Geometry Wars 3: Dimensions: Out of its depth

January 8, 2015


Geometry Wars was an arcade game for the modern generation. It got people chasing high scores, it legitimized achievements and it was controller-shakingly hard while being completely fair. Geometry Wars 2 managed to improve on the original by introducing new enemies and tying multipliers to geom collection instead of number of kills, making your second life just as valuable as your first. Geometry Wars 3: Dimensions continues a lot of the good from Geometry Wars 2, but it isn’t an arcade game anymore. There are still scores to chase, and there are still smart bombs to clear the screen when you get into trouble, but whatever nugget made Geometry Wars special died a little when the playfields became three-dimensional.

On one hand, I like the new adventure mode. Three minutes of pacifism is long enough to be challenging, but short enough that retrying after a botched run doesn’t mean a huge loss of time. Playing King of the Hill, Deadline, Classic and Pacifism in short bursts while vying for score totals to earn stars is a great mechanic. Where Dimensions fails is in playfield design. The original and Geometry Wars 2 both channel ’80s arcade classics and take place on a static field. You can always see what is happening, you can always see enemies as they spawn and, while you may get surprised by a rogue unit, it’ll never be because you couldn’t see it as it spawned on the underside of the map.


Playing on a cube or a peanut is a gimmick. It’s not novel, it doesn’t really add anything to the experience and it ends up taking away from it because of the reduced amount of information available. I found myself dying to enemies I didn’t (and couldn’t) see spawn. Some of those units are quick, and missing their spawn essentially means giving up your current life.

Drones have also been added to the mix, and they complement most any play style. I prefer the magnet drone that picks up geoms for me so I can concentrate on clearing out enemies. There are other drones that fire along with you, ram enemies and take sniper shots for you. There are also drone super-abilities, like homing missiles, mines and defensive black holes added to your standard smart bomb. I love this addition; having a little invincible co-op buddy feels like a great addition to the standard gameplay, and being able to customize my helper before every level really makes it feel like there are multiple ways to win.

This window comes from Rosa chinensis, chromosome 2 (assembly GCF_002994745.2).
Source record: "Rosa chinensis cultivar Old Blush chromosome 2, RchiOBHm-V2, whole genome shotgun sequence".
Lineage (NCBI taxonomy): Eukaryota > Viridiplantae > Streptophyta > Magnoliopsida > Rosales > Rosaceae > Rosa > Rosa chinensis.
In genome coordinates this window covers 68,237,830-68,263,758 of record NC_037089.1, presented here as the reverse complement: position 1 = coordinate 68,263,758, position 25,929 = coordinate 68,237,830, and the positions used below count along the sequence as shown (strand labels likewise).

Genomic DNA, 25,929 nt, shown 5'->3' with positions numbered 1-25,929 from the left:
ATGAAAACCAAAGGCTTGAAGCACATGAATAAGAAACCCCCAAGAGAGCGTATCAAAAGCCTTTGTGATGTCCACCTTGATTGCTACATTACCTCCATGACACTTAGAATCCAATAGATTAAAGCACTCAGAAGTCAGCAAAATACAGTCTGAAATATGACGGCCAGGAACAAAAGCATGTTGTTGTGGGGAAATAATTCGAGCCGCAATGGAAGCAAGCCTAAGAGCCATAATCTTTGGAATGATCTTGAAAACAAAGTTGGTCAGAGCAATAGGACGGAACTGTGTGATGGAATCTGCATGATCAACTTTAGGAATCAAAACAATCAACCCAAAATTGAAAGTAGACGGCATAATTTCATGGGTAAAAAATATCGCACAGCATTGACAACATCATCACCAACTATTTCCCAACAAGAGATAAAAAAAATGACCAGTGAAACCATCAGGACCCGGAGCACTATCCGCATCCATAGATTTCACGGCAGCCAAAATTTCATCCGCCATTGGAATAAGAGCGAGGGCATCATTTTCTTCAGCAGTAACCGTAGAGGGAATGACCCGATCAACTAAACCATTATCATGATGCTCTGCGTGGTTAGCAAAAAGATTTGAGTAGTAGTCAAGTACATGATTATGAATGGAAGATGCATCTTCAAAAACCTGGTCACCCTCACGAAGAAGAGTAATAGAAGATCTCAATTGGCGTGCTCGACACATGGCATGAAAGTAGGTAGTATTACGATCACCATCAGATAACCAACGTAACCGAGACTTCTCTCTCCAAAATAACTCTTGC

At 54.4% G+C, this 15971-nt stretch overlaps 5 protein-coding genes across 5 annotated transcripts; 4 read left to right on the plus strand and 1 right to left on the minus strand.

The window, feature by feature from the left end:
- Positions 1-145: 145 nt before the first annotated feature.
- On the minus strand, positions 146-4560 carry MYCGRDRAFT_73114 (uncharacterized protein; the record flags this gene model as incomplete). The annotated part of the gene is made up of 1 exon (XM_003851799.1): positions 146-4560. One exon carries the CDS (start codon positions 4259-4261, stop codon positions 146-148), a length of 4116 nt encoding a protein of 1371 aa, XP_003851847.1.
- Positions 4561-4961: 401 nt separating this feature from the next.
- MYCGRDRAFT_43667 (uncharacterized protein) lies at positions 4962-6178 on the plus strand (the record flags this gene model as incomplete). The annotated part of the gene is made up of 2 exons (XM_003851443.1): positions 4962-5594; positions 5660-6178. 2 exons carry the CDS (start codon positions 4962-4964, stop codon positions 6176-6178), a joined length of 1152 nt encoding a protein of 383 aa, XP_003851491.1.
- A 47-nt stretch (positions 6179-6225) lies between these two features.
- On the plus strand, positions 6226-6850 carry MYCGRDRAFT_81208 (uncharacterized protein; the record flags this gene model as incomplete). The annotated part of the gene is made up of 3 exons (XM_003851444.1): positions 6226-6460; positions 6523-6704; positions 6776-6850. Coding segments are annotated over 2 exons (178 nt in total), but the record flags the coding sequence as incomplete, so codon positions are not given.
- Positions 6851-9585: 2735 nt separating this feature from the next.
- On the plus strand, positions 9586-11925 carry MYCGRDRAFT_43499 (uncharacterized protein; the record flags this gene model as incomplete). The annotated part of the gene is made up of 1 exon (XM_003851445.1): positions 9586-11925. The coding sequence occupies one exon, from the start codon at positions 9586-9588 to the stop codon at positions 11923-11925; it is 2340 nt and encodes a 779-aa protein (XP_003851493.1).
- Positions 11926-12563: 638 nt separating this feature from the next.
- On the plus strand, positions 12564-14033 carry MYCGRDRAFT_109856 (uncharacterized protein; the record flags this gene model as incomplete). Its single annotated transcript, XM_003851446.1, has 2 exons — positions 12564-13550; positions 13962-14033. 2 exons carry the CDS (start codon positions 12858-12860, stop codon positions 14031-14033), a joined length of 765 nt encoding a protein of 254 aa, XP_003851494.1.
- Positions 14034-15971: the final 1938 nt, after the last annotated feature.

Dimensions is far from an easy game. Every ten levels, there’s a boss fight, and in order to face the boss you need a preset amount of stars. Each level has three stars to offer, but don’t be surprised if on your first time out you’re struggling to get a single star. Replay is not only rewarding but encouraged, and required to access each boss. And once you get there, the bosses are all quite difficult. There is a strict time limit, the bosses constantly spawn standard enemies and you’ve only got one life to take them down.


Collecting geoms will let you upgrade drones, and earning stars in the various levels will unlock new drones to play as. And if all of the adventure levels just aren’t what you want when you boot up a Geometry Wars game then that’s what the classic mode is there for. You can’t play the Asteroids-inspired Titan mode there, but you can see the majority of the playfield and go for high scores. I’m glad to have a new Geometry Wars title, but the magic just isn’t there, and I won’t be coming back to this one for years like I did the first two.

Pros: Customized drone loadouts are cool, Titan is a fun mode
Cons: Can’t ever see the whole playfield, deaths no longer always feel fair

Score: 3/5

Questions? Check out our review guide.